I think it’s a lovely dress too, and I would give it 10/10 because I like that it is quite restrained and bold with the right balance between the colours and the accents. Sometimes Lucile can be a bit too elaborate for my liking, but I love this dress.

  9. kathy in KY says

    As a lover of purple, I want to love this dress but can’t quite get there. I love the silhouette and the collar/bosom area is so well cut. But the blue seems to be the wrong color (maybe if it went a bit more toward the purple side of blue instead of clear blue?).

    The two elaborate trims seem to clash with one another — the blue/lavender detailing on the blue sash, and the purple-to-red-violet beading on the cuffs and band above the bosom. I wish the two trims shared more of their character as well as their color palette. (The beaded band seems so much more sophisticated than the military cord-and-tassels.) And the two bands at the bottom of the tunic and skirt seem to be sewed on a bit too tight — they seem to constrain the drape of the beautiful floaty silk.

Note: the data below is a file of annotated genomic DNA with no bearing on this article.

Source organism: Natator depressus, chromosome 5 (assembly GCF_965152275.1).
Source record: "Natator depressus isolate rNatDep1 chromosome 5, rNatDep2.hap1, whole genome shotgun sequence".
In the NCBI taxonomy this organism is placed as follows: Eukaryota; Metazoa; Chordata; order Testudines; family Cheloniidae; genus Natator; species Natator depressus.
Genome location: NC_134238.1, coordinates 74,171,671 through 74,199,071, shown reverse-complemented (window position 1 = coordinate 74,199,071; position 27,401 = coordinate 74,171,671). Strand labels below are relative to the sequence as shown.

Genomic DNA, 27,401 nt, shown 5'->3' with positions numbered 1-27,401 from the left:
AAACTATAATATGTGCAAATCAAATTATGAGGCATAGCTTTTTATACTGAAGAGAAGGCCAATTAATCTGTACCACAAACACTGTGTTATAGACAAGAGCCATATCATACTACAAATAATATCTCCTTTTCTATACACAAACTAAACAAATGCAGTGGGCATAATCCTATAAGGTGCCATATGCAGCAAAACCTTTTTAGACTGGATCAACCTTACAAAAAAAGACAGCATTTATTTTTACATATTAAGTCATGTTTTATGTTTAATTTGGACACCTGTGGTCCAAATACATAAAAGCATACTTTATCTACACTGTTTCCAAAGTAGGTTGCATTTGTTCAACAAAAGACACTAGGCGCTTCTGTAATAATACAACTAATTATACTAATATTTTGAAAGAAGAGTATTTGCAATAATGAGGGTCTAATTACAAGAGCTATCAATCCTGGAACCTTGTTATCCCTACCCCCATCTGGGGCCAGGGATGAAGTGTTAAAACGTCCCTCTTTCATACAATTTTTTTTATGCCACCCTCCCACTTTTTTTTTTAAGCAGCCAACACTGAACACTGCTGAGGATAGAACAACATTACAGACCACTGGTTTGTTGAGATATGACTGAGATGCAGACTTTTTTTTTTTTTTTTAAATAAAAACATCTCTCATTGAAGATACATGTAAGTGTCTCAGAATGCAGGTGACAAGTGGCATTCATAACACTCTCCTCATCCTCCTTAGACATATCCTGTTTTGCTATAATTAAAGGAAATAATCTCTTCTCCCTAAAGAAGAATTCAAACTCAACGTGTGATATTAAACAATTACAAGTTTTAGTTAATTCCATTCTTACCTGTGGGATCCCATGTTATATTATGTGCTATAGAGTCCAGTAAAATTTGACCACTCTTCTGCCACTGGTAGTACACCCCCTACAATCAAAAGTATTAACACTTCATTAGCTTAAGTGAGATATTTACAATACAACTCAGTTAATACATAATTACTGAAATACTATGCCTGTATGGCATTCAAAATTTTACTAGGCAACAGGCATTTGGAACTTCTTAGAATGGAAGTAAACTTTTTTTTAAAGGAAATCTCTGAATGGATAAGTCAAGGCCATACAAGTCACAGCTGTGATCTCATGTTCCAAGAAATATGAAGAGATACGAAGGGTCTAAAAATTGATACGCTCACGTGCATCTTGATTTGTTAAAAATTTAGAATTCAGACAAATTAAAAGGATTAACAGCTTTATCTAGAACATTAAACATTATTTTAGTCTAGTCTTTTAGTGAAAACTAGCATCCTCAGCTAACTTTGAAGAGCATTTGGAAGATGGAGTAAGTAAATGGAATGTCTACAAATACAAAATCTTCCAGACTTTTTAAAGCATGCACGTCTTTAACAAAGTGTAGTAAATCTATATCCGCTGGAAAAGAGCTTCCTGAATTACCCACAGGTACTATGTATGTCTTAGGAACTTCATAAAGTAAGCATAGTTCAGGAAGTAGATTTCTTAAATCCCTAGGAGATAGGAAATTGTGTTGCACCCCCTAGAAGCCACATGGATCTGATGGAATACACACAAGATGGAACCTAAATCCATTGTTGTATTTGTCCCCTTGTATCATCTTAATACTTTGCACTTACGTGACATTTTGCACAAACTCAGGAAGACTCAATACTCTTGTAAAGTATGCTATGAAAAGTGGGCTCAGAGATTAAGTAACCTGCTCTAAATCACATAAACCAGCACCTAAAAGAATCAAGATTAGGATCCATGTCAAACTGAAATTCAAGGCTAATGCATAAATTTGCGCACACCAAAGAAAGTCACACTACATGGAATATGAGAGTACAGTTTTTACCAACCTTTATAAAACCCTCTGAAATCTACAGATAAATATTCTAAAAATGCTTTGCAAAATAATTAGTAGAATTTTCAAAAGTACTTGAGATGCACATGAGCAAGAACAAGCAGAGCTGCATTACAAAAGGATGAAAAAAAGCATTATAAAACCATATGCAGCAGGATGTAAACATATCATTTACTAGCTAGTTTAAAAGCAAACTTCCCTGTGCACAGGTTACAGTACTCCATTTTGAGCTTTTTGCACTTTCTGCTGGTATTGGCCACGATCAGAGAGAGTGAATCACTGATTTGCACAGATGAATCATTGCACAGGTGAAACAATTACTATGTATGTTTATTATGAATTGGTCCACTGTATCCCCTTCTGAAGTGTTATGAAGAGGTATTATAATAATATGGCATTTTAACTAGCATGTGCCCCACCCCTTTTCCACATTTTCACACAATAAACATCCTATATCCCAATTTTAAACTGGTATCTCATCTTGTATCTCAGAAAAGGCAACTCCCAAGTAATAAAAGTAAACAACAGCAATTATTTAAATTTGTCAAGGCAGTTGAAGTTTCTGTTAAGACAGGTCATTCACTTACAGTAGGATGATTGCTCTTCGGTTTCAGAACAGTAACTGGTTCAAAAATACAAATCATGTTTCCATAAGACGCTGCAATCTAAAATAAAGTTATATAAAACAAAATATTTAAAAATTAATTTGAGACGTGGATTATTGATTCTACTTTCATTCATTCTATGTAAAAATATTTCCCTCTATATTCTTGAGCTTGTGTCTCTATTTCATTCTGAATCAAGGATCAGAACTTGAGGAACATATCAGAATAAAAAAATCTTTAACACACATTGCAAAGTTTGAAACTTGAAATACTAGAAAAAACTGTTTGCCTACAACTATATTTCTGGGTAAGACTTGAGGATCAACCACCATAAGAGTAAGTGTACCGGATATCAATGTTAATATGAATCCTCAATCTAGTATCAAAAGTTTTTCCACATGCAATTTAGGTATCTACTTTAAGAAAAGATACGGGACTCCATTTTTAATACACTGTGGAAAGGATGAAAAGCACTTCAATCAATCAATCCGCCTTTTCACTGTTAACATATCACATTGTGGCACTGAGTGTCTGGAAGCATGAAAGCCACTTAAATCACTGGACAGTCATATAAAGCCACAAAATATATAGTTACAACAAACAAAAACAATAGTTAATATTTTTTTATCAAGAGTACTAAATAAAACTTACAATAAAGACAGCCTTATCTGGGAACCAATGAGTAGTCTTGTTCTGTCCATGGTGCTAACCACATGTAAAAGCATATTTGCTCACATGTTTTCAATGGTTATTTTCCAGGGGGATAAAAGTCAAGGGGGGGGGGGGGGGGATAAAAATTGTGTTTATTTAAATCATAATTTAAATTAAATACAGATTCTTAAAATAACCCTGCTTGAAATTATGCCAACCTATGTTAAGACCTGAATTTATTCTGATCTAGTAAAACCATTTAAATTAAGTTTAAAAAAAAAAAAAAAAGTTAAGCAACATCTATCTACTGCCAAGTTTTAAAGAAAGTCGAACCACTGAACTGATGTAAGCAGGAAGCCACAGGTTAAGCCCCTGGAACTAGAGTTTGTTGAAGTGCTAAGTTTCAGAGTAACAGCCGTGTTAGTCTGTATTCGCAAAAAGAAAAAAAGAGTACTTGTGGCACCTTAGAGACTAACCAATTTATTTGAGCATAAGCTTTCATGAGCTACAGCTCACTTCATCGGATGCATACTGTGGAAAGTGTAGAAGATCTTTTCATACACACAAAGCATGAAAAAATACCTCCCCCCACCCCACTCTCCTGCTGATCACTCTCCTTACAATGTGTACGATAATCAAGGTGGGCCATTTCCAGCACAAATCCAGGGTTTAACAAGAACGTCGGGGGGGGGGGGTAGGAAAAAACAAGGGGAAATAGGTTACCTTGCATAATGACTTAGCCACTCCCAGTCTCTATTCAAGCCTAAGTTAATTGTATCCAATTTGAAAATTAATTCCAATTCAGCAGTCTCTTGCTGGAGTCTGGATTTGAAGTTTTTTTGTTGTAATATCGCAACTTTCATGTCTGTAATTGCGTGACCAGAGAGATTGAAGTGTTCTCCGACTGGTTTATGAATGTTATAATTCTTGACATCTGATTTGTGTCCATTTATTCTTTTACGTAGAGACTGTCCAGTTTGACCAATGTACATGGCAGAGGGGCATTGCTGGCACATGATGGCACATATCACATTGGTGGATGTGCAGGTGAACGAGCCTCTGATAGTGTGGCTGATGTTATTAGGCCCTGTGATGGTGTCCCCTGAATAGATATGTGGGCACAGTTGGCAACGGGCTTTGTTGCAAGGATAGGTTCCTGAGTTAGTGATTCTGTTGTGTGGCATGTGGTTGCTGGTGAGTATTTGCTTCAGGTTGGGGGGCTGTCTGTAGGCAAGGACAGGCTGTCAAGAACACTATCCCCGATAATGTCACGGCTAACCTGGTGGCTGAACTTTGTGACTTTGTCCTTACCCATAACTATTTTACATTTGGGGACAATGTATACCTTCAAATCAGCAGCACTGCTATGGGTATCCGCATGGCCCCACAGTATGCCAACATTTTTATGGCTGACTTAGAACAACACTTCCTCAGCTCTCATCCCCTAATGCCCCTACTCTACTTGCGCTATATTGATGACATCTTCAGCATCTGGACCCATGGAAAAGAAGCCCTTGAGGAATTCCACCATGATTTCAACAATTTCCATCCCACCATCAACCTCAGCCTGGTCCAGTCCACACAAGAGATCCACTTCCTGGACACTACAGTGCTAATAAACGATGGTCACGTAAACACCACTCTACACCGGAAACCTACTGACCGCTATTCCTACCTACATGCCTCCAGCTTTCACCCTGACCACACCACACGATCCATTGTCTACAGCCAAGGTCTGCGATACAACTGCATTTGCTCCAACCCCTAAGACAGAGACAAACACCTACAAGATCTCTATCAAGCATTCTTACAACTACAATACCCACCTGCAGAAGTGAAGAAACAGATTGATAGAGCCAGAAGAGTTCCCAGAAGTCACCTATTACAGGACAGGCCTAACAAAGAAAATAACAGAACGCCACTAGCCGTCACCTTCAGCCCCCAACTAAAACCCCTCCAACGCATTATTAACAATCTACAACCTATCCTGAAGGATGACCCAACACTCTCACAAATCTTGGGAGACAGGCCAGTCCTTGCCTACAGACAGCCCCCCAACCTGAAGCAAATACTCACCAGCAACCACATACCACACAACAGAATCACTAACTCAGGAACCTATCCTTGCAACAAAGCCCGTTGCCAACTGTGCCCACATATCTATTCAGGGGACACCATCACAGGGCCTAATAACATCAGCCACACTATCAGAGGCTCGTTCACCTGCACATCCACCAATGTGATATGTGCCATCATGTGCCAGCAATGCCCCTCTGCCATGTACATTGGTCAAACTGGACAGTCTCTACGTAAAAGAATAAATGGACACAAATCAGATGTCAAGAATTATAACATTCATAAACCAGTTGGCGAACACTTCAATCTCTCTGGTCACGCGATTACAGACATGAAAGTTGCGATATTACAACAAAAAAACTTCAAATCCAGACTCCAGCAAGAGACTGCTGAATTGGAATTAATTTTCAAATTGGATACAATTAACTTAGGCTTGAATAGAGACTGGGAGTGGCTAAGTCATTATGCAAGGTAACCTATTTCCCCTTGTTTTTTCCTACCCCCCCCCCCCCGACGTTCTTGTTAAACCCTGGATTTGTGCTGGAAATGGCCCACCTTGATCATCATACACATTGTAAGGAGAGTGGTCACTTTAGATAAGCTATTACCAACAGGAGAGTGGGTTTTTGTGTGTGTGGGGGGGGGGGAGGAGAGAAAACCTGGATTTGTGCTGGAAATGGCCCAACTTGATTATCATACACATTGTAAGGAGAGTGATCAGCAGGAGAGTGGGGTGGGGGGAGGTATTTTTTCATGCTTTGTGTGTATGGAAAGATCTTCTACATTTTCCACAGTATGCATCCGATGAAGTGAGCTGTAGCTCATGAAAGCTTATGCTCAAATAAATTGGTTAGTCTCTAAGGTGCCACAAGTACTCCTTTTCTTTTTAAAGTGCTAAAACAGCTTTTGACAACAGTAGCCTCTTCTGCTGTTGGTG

Maybe I’m just feeling coronavirus crabby, but I can’t get this one above an 8.

    • Susan says

      I pretty much have to agree with Kathy in KY. There is something “costumey” about it. Even though it is a pretty color & very well made, it’s harsh & stiff looking. I even understand that the blue is supposed to be a contrast, from keeping it all too monochromatic, & that there a little “callbacks” in the satin trim around the neck & cuffs, it still seems to pull the eye too much. That said, I’d totally wear it anyway.

      8/10

  10. Lynne says

    The dress is beautiful. All that lovely trim, and that sash! Takes a simple dress to another level. Very sleek and wearable.

    I am not, however, keen on purple. Works in the garden, but I would rather not wear it. And I would not have put that thin blue bit around the bottom of the hem. No point in dragging the eye down there (spoils the flow) when there is so much excitement going on round the top.

    9 out of 10.

  11. Marjo Wheat says